Simple Faith: The Priority

I’m not first. I’m not most important. Neither is my wife, nor my kids, nor any others in my family, nor any of my friends. My job isn’t first, though admittedly there was a period in my life that it was. My ministry isn’t my highest priority, either. 

We are surrounded by cliches of worldly wisdom which emphasize all of those things. “You have to take care of yourself first.” “Family is most important.” “We stay together for the kids.” “You have to follow your passion.” “What we’re doing for people is the greatest thing I can do.” I’m sure you can fill in plenty more. If the cliche doesn’t agree with Scripture, it’s wrong.

Let me be clear. All of these are priorities. They are all important. It’s just that none of them belong in first place. This verse, part of Jesus’ last words to His disciples, makes it clear He is first:

Remember the word that I said to you: ‘A servant is not greater than his master.’ If they persecuted me, they will also persecute you. If they kept my word, they will also keep yours.   – John 15:20, ESV

We are the servants. Jesus is the Master. Too often we say and promote a message where this relationship is reversed. How we talk about prayer is a good example. We talk about prayer as if God owes us something. God honors His promises, but not because He owes us. He honors them because of who He is. For instance, there is a right way and wrong way to approach Him. There’s plenty of guidance in Scripture as to what those ways are. Yet we talk about “praying about it,” and “God will provide,” and our use of those terms don’t match up with Scripture. Most of the time it’s because we are relegating God to “butler status,” even if that’s not what we meant to do.

You want a strong faith? Then you must have Jesus as the first priority. This will cause conflict. You will lose friends. You will have family members who don’t understand. And you will be expected to sacrifice. I don’t just mean a tithe sacrifice. Time, talent, those relationships, promotions at work, happiness, even life itself. 

Happiness – doesn’t God want us to be happy? No. Scripture doesn’t support that view. God promises us joy, which we find in Him. Joy, in a Biblical sense, is not a synonym for happiness. Joy is lasting, fulfilling, and can sustain us regardless of how we are feeling. Happiness is a feeling. Happiness can be replaced by sorrow in a second. Yet we can still have joy in that sorrow. See how joy is superior? Our goal should be joy, not happiness. That only comes when Jesus is first. If He’s not already, make Him your first priority.

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Having the Courage of Reuben

Have you ever felt like one against many? Did you ever want to stand up but were afraid of what the others might do to you? Reuben, son of Jacob, found himself in just such a position. 

Come now, let us kill him and throw him into one of the pits. Then we will say that a fierce animal has devoured him, and we will see what will become of his dreams.” But when Reuben heard it, he rescued him out of their hands, saying, “Let us not take his life.” And Reuben said to them, “Shed no blood; throw him into this pit here in the wilderness, but do not lay a hand on him”—that he might rescue him out of their hand to restore him to his father.  – Genesis 37:20-22, ESV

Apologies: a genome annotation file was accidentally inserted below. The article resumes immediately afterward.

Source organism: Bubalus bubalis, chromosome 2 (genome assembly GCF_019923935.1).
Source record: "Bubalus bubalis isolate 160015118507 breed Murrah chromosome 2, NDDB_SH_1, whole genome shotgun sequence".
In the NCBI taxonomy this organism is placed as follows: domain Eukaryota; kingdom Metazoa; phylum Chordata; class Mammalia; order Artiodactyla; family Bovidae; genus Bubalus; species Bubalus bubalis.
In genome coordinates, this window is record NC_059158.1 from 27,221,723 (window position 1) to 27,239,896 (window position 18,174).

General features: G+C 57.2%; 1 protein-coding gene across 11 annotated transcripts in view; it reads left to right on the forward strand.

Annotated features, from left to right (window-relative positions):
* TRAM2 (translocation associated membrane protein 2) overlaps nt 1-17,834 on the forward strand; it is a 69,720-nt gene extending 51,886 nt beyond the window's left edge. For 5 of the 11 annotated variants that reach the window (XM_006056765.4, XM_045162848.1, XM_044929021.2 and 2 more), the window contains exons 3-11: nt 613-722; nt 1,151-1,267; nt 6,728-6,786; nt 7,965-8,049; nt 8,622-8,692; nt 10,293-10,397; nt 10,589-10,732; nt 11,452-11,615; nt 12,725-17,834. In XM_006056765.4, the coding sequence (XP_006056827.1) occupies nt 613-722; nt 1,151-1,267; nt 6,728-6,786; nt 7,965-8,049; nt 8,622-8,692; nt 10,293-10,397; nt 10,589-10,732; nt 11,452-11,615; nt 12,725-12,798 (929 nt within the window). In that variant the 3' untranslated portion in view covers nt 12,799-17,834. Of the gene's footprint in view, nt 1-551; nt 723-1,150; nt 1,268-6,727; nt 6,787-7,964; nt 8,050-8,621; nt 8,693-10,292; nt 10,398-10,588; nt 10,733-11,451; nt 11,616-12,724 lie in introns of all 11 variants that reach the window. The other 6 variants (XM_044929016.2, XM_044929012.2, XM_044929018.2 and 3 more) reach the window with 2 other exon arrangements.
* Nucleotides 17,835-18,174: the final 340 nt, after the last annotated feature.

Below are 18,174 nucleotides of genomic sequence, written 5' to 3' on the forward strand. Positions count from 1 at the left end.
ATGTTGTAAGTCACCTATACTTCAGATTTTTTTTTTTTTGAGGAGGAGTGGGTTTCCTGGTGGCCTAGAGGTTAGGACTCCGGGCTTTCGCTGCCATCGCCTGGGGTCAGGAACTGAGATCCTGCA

We don’t often talk about Reuben, much less about his actions in these verses. However, Reuben’s actions were absolutely critical here. If Reuben didn’t step up, his brothers would carry through with their intent to kill their brother, Joseph. We know in hindsight that God had a mighty plan through Joseph. That plan would save many people, including Joseph’s own family. Keep that in mind as you think about Reuben’s actions. 

Reuben couldn’t directly oppose his brothers. The fact that he was the oldest wouldn’t have stopped them because they absolutely despised Joseph. Joseph was his father’s unmerited favorite. He was treated differently than the rest of them. Then Joseph had the visions which revealed that Joseph would one day be in a key position of power. Joseph’s telling of those dreams to his brothers incited more hate. 

Reuben understood all that. We are not giving any evidence that he felt any differently than the rest of his brothers in hating Joseph. Yet Reuben realized killing his brother was wrong. However, if he stood up and forbade the act, they might have chosen to kill him, too. If he were dead, no one was going to be there for Joseph. Therefore, Reuben chose a different approach. He proposed a modification to their plans: continue with the rest of the plan, just stash Joseph in a hole and don’t kill him. That was enough. They changed their plans. 

It wasn’t a direct confrontation, but Reuben still put himself at risk. That took great courage. From Reuben we can be inspired to be courageous, too. Maybe we can’t do exactly what we’d like to do. I’m sure, faced with the situation, Reuben would have liked to tell his brothers to back off and see Joseph back to their dad. However, even if we can’t do exactly what we want to do, we can still consider what we can do and take a step of courage and do it. That’s what Reuben did. He offered a modification to the plan, one which gave him a chance to save Joseph later. The brothers accepted and Joseph was saved.